I remember having my first suit made for me at five years old; it was a dark purple double-breasted BB1 mohair number designed by my mother. This is pretty amazing, as it's that style that I'm now known for. It seems that at this age I was being sent signals – if you want to call it that – of what would happen in my life later on. When the picture was shown to me by my mother – when I was about 25 – I was just in shock. I thought, "That can't be! I'm making that suit now!"
My mother used to take me to church quite regularly and she was very particular about what we wore for the occasion. As a result of always having to dress up for this event, my style started to develop, as did my taste for clothing. As I was only allowed to wear good clothing on Sunday, it already created a value to clothes. If you get something bought for you that you really want to wear and you're only allowed it for a specific occasion, you're appreciation is honed at that point.
My father was a head master and a pure academic, and there was never any suggestion that I could do something creative; my family was geared towards more academic roles. It was like, "Become a dressmaker? No, you don't do that, you become a lawyer!" At college I was studying computers but I had a very good sense of style. In the summer I had part-time jobs and when I had my own money I could buy the things that I wanted. It was very much about expressing my own independence.
When I was 16 I decided to become a designer while I was still studying computers at college. I had a girlfriend who taught me how to make my own clothes. She was doing a fashion show and got me involved to design a collection and make them. When she asked me, I said, "I can't do that! I can design a program but not clothes." She said, "No, no, you really can" and I suppose I just had a natural talent and it grew from there.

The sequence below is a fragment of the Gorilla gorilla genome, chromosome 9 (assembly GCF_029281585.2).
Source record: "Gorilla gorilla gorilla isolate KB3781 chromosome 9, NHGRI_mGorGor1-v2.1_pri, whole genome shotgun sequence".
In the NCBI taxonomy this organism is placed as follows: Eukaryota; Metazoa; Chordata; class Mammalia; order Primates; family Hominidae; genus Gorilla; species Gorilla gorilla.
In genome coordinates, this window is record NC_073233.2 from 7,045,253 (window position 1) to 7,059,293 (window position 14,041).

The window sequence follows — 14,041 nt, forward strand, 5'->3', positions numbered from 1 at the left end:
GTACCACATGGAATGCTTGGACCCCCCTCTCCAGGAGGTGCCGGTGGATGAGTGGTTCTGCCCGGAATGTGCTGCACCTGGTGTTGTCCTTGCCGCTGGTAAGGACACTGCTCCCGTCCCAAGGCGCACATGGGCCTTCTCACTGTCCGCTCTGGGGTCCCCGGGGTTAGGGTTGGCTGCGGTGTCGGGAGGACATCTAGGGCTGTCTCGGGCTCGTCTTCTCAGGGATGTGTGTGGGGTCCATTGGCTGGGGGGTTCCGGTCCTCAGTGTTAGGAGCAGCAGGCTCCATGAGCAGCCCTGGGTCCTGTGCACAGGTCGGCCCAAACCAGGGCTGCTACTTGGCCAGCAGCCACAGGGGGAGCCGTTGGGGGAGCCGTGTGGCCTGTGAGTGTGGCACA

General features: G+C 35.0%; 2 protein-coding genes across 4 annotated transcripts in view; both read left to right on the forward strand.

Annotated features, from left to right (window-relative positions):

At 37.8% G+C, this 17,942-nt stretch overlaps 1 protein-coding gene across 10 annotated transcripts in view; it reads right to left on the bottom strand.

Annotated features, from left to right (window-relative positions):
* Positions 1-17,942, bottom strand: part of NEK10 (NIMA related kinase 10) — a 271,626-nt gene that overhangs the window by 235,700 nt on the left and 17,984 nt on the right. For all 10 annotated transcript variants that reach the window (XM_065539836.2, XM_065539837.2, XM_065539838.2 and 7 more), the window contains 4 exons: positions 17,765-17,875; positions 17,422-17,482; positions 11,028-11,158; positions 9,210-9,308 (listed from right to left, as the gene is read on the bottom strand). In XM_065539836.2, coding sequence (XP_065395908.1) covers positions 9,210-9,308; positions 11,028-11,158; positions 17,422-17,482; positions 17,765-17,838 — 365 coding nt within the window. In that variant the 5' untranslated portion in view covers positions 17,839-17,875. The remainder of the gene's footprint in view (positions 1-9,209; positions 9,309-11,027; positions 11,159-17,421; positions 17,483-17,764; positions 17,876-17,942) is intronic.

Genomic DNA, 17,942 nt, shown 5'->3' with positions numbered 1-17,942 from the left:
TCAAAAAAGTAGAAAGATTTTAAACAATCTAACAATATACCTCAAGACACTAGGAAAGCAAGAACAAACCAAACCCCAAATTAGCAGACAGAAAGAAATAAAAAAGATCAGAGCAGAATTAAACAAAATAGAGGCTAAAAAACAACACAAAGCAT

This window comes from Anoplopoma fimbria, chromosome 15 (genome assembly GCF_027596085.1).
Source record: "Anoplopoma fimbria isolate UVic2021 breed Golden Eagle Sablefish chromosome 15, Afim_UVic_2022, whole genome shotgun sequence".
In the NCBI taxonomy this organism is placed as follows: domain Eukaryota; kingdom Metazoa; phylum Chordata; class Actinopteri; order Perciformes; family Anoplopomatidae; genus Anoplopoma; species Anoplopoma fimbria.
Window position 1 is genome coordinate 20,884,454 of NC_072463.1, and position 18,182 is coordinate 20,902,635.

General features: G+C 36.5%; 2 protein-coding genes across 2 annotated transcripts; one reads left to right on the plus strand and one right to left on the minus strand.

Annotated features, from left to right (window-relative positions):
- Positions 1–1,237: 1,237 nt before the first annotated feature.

As my mother always made clothes, there was equipment in the house all through my childhood, which I imagine subconsciously affected me. But growing up, I never viewed myself as someone who'd make clothes. In that sense I fought against it, or ignored the possibility of it. I'd set myself a different path in life. When I left school I was convinced that computers were going to be the future so I was happy to follow that.
People are interested in my position as a black designer on Savile Row, but I've never looked at colour or creed as making a difference to your destiny. The focus is always to be good. I'm a great believer that if you're destined to do something, it's easy in the beginning – it comes to you. It will get harder, because then you get challenged to see if you really want it, that's the rule in life.
That's true of my appearance. Now I need to work to earn my physique; gone are the days when I didn't have to go to the gym or work hard to keep in shape. Now I have to work for it. It's a series of things, like walking somewhere and then getting a taxi or bus maybe on the way back. Really it's all about being comfortable and confident about how you look. I appreciate good cuts and detail, but I'm not overly fussed by nuances. Style for me is also about how you feel. The feeling has always been at the forefront of what I create. If you feel good, you look good; it's simple really.
A life in brief
Ozwald Boeteng OBE was born in 1967 in Muswell Hill, north London, to Ghanaian parents. A designer and bespoke tailor, he studied IT before pursuing a career in fashion. A former creative director at Givenchy, his clients include Jamie Foxx, Samuel L Jackson and Mick Jagger. Named Top Menswear Designer in 2000 at the British Fashion Awards, The Voice newspaper counted him among their 100 Great Black Britons and he was awarded an OBE in 2006. He lives in central London with his wife and their two children. His new flagship store is located at 30 Savile Row, London W1